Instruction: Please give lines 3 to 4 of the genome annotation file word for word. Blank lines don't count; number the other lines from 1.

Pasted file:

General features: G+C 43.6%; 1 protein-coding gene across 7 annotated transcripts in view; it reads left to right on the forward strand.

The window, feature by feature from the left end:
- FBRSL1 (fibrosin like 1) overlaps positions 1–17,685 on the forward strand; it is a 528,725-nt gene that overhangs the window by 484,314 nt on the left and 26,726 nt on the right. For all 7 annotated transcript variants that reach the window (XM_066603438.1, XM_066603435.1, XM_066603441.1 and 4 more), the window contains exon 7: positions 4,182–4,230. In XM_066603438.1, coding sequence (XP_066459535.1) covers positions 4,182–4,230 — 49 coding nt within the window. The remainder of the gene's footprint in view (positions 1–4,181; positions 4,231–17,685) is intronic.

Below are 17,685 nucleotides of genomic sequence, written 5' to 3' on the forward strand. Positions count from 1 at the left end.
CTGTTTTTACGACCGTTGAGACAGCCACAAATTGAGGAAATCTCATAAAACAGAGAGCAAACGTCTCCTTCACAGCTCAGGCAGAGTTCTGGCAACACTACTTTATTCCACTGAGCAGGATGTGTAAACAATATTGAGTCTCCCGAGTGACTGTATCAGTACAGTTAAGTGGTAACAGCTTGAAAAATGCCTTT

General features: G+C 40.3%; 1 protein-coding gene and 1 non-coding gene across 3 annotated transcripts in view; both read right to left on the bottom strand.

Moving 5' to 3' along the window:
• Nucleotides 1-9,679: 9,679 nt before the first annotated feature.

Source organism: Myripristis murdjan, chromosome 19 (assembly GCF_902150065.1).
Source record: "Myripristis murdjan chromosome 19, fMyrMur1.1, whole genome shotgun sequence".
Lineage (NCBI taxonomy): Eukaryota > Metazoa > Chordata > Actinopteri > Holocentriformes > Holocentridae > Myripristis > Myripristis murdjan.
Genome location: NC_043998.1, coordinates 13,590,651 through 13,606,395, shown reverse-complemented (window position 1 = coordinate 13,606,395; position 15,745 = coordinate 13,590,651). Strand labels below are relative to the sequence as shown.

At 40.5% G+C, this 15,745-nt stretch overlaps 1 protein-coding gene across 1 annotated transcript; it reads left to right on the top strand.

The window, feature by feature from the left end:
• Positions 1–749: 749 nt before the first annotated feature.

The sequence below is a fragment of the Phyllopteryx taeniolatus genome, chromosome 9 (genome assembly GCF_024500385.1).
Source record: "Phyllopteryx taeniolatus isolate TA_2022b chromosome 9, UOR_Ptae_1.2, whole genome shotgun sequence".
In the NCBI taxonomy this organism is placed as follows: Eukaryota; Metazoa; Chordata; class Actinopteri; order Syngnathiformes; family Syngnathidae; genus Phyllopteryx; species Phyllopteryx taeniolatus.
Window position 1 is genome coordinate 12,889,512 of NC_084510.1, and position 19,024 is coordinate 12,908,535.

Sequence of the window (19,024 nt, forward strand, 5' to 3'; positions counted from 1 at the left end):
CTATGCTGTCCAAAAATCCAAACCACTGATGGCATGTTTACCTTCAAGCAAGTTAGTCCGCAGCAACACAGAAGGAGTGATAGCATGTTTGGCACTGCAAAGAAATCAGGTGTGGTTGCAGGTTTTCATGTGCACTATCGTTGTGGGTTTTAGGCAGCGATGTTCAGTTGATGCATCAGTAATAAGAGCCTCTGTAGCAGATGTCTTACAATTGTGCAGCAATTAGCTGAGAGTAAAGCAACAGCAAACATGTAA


- FBRSL1 (fibrosin like 1) overlaps positions 1–17,685 on the forward strand; it is a 528,725-nt gene that overhangs the window by 484,314 nt on the left and 26,726 nt on the right. For all 7 annotated transcript variants that reach the window (XM_066603438.1, XM_066603435.1, XM_066603441.1 and 4 more), the window contains exon 7: positions 4,182–4,230. In XM_066603438.1, coding sequence (XP_066459535.1) covers positions 4,182–4,230 — 49 coding nt within the window. The remainder of the gene's footprint in view (positions 1–4,181; positions 4,231–17,685) is intronic.

Below are 17,685 nucleotides of genomic sequence, written 5' to 3' on the forward strand. Positions count from 1 at the left end.